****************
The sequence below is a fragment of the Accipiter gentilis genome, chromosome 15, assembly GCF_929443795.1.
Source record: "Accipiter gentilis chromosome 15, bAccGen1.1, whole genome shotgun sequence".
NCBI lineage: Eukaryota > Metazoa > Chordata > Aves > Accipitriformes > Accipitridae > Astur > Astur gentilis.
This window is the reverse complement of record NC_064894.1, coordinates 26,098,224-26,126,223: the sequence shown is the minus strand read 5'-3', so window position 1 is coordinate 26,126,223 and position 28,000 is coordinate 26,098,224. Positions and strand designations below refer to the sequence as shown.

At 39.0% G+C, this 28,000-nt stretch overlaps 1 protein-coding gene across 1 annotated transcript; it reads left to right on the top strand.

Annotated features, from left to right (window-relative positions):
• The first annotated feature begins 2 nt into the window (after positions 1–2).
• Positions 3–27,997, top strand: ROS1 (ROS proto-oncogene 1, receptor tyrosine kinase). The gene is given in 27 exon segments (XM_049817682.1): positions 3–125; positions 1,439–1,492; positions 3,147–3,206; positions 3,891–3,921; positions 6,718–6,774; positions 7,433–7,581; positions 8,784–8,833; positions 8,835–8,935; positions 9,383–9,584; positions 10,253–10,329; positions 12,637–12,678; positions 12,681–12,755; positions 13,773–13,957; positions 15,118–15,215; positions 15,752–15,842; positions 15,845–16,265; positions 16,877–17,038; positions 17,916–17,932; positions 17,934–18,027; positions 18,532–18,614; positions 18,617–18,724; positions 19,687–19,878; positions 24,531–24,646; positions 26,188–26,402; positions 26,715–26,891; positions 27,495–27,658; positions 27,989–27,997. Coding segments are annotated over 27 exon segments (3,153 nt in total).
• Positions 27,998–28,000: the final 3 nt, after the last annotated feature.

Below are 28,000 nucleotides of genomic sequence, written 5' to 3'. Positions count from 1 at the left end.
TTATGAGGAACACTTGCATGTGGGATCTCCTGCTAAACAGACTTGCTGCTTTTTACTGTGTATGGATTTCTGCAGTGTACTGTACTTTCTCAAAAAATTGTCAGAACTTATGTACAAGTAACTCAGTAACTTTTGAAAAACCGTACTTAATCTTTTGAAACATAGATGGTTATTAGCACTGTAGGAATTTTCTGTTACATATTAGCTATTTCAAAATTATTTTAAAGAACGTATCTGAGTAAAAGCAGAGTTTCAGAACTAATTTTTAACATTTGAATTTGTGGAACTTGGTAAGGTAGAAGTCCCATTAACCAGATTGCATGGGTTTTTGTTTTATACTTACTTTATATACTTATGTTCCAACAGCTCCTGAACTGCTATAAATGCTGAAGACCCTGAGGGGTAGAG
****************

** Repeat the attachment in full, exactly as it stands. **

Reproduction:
The sequence below is a fragment of the Accipiter gentilis genome, chromosome 15, assembly GCF_929443795.1.
Source record: "Accipiter gentilis chromosome 15, bAccGen1.1, whole genome shotgun sequence".
NCBI lineage: Eukaryota > Metazoa > Chordata > Aves > Accipitriformes > Accipitridae > Astur > Astur gentilis.
This window is the reverse complement of record NC_064894.1, coordinates 26,098,224-26,126,223: the sequence shown is the minus strand read 5'-3', so window position 1 is coordinate 26,126,223 and position 28,000 is coordinate 26,098,224. Positions and strand designations below refer to the sequence as shown.

At 39.0% G+C, this 28,000-nt stretch overlaps 1 protein-coding gene across 1 annotated transcript; it reads left to right on the top strand.

Annotated features, from left to right (window-relative positions):
• The first annotated feature begins 2 nt into the window (after positions 1–2).
• Positions 3–27,997, top strand: ROS1 (ROS proto-oncogene 1, receptor tyrosine kinase). The gene is given in 27 exon segments (XM_049817682.1): positions 3–125; positions 1,439–1,492; positions 3,147–3,206; positions 3,891–3,921; positions 6,718–6,774; positions 7,433–7,581; positions 8,784–8,833; positions 8,835–8,935; positions 9,383–9,584; positions 10,253–10,329; positions 12,637–12,678; positions 12,681–12,755; positions 13,773–13,957; positions 15,118–15,215; positions 15,752–15,842; positions 15,845–16,265; positions 16,877–17,038; positions 17,916–17,932; positions 17,934–18,027; positions 18,532–18,614; positions 18,617–18,724; positions 19,687–19,878; positions 24,531–24,646; positions 26,188–26,402; positions 26,715–26,891; positions 27,495–27,658; positions 27,989–27,997. Coding segments are annotated over 27 exon segments (3,153 nt in total).
• Positions 27,998–28,000: the final 3 nt, after the last annotated feature.

Below are 28,000 nucleotides of genomic sequence, written 5' to 3'. Positions count from 1 at the left end.
TTATGAGGAACACTTGCATGTGGGATCTCCTGCTAAACAGACTTGCTGCTTTTTACTGTGTATGGATTTCTGCAGTGTACTGTACTTTCTCAAAAAATTGTCAGAACTTATGTACAAGTAACTCAGTAACTTTTGAAAAACCGTACTTAATCTTTTGAAACATAGATGGTTATTAGCACTGTAGGAATTTTCTGTTACATATTAGCTATTTCAAAATTATTTTAAAGAACGTATCTGAGTAAAAGCAGAGTTTCAGAACTAATTTTTAACATTTGAATTTGTGGAACTTGGTAAGGTAGAAGTCCCATTAACCAGATTGCATGGGTTTTTGTTTTATACTTACTTTATATACTTATGTTCCAACAGCTCCTGAACTGCTATAAATGCTGAAGACCCTGAGGGGTAGAG